• Tall dorsal fin with wavy trailing edge like his father, J1 (Est. born 1950-2010)

    • Nicknamed "Mike" because he was the first male born into the SRKWs after the death of Dr. Mike Bigg (Oct. 1990).

  • Offspring: J36

    • Born in 1999

    • Only calf, J52 (female), died at age 2 (20??)

    • Identified by closed saddle patches (left and right side) and wide, pointed dorsal fin (see Orca Survey ID Guide on CWR Member homepage).

  • Offspring: J42

    • Born in 2007 (see video of J42 during the first days of his new life)

    • The only member of J pod with distinctly open right and left side saddle patches; she also has a rounded tip to her dorsal fin (see Orca Survey ID Guide on CWR Member homepage). 

About J26's namesake: Dr. Mike Bigg

Dr. Bigg was among the first biologists to use photo-identification to document population size and structure of free-swimming whales. He suffered ridicule in parts of the scientific world for maintaining that virtually all individual killer whales could be known. He passed away too young in 1990.

 

Tail Lob - An orcs lifts its tail flukes above the water and brings them down with force. See photographs and descriptions of orcas (killer whales) "performing" different physical maneuvers or behaviors. The list provides a name for each of these physical actions, takes you through what happens, and in some instances, explains why.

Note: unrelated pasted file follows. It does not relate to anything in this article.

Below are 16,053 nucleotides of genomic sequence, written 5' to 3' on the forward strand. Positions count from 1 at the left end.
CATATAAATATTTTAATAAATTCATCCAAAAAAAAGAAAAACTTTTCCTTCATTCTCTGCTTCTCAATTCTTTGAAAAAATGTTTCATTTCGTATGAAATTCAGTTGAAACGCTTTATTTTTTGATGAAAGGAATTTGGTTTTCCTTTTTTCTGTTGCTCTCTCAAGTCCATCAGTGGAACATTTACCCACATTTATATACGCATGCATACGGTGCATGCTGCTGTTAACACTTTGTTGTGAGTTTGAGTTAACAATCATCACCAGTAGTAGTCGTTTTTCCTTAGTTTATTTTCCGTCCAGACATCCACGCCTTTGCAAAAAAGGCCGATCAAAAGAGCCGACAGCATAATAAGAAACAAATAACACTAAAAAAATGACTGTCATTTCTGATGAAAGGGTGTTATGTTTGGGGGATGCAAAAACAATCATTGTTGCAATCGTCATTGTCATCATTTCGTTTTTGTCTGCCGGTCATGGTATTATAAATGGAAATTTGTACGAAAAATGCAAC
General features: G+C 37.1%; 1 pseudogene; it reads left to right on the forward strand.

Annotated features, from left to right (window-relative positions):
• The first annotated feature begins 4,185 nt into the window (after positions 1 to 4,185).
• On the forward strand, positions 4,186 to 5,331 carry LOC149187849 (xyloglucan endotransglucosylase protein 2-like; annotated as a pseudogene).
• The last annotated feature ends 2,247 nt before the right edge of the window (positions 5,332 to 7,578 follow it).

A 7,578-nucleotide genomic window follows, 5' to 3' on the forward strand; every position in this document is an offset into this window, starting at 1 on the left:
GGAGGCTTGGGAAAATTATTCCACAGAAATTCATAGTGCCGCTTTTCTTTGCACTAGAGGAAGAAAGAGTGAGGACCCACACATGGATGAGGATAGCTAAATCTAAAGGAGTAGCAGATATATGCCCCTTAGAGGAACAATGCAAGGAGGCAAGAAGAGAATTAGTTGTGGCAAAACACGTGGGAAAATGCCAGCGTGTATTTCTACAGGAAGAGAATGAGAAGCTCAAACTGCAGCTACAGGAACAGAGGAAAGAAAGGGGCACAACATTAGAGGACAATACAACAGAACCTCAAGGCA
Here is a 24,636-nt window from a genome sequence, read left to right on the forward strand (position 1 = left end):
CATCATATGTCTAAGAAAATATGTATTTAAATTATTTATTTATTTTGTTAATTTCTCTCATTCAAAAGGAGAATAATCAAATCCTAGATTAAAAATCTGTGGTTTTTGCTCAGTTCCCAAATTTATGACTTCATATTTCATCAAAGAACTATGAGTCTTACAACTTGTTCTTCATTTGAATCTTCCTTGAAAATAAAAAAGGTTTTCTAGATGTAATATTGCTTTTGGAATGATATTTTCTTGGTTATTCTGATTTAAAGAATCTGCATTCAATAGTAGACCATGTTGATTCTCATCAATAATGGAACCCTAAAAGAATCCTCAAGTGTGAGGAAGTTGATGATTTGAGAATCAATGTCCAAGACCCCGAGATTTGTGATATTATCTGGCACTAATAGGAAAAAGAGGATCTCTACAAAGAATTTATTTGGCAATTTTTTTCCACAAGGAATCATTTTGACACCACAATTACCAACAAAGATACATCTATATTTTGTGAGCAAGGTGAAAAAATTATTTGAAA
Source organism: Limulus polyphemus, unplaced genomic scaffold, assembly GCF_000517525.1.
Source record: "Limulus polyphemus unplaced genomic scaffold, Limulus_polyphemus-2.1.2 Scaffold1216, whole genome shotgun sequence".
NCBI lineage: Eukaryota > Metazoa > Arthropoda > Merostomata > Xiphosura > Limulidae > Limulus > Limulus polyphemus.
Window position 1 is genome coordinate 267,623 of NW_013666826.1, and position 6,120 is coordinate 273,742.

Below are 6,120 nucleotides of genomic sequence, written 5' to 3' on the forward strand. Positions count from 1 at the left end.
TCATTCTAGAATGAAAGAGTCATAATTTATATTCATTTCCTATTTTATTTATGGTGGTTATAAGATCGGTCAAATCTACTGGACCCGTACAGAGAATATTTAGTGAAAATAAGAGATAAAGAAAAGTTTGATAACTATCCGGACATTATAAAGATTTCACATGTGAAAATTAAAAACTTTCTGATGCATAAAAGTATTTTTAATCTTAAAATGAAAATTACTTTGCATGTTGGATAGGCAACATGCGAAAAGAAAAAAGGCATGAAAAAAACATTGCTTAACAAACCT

ORCA BEHAVIORS Explained
 
What's J26 doing?
Photo Gallery - J16s 
 

getting to KNOW US

Interview with

CWR's Dave Ellifrit, the "fin guy"

Dave Ellifrit in WANT TO STUDY ORCAS IN THE WILD?

and busy working on the Orca Survey

database in the Centre for Whale Research office.

Dave Ellifrit has been with the Center for Whale Research since 1990. He is responsible for the curation of the killer whale photographic ID library and associated database. He can identify on sight almost every killer whale in the Pacific Northwest. Hence, he is affectionately known as the "fin guy." Some people think Dave has a photographic memory; he doesn't. He does, however, have a remarkable ability to learn, and has put in an inordinate amount of time mastering identifying each whale by its distinctive look. 

In The Salish Sea School's video WANT TO STUDY ORCAS IN THE WILD? Episode 2 in their "Students and a Scientist" lecture series, among other questions, Dave is asked:

  • "What led you to the special work you are now doing?"

  • "What does a normal day in the field look like for you?"

  • "What is your favorite part of the job?"

  • "What is your least favorite part of the job?"

  • YouTube

Meet the entire Center for Whale Research team

 

from the SCIENCE Desk

ORCA Survey

Since 1976, the Center for Whale Research has been conducting observation-based studies of killer whales in the Salish Sea. CWR staff continue to collect detailed demographic data about the Southern Resident killer whale population for the 2020 Orca Survey, including photo-identification images of members of the SRKW community; observations of births and deaths; information about the behavior and ecology of the animals, including where the animals are in geographic location and time, and their social behavior and foraging patterns. This dataset continues to provide unprecedented insights into killer whale biology and ecology that can inform management decisions to assist in the recovery of the population.